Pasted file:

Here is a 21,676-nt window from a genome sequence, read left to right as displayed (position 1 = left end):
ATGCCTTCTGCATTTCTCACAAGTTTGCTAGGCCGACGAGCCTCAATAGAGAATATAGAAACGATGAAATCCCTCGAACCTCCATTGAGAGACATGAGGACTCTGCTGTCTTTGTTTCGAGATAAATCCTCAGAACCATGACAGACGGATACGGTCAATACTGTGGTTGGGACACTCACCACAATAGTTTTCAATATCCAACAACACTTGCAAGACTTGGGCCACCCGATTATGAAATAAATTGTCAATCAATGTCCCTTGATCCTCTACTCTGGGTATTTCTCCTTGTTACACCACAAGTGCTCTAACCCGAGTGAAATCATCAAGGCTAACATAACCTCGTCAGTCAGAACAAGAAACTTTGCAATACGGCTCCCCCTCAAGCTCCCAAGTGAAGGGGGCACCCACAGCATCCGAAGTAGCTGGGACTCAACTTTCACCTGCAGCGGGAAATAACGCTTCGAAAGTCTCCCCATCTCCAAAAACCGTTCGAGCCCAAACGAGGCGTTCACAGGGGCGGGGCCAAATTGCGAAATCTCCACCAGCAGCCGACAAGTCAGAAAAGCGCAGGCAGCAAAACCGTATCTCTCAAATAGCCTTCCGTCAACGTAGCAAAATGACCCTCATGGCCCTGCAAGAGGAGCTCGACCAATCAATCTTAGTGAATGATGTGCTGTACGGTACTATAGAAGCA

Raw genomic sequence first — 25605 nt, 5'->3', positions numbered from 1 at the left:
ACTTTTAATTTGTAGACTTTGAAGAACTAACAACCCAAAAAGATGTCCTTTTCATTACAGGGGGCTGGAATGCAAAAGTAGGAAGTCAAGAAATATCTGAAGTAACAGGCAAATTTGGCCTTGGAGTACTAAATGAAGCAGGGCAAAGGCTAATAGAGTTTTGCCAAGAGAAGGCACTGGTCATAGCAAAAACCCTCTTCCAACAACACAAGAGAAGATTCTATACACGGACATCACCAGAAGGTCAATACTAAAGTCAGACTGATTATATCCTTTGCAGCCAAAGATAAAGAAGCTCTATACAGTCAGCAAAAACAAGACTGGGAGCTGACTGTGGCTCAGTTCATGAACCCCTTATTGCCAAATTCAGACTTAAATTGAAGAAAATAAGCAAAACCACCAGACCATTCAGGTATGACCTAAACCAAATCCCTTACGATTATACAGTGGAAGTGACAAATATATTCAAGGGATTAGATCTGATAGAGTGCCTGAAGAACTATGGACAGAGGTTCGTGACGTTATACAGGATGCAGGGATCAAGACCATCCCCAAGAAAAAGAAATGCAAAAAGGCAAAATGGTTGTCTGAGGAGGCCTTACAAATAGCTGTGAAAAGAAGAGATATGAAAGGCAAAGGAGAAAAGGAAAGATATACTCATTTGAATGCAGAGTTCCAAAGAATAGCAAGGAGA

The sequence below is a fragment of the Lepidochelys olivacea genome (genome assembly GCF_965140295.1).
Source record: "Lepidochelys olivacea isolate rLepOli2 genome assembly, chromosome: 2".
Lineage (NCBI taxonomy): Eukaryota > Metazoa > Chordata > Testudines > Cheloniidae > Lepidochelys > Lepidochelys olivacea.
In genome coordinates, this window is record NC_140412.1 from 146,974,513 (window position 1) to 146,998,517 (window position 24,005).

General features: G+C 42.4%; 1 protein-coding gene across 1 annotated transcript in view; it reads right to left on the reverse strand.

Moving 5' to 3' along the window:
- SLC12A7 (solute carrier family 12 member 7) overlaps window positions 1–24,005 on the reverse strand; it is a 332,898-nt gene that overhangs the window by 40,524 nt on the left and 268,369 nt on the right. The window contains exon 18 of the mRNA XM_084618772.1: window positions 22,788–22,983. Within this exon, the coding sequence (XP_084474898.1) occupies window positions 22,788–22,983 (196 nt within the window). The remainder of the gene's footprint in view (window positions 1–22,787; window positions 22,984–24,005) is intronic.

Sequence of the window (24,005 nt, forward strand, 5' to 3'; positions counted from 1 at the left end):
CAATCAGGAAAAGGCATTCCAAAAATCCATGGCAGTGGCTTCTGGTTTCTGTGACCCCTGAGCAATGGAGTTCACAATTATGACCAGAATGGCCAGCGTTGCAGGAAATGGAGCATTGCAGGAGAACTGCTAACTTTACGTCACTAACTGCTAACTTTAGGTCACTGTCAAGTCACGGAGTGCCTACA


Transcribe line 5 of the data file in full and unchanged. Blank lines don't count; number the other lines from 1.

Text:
The sequence below is a fragment of the Lepidochelys olivacea genome (genome assembly GCF_965140295.1).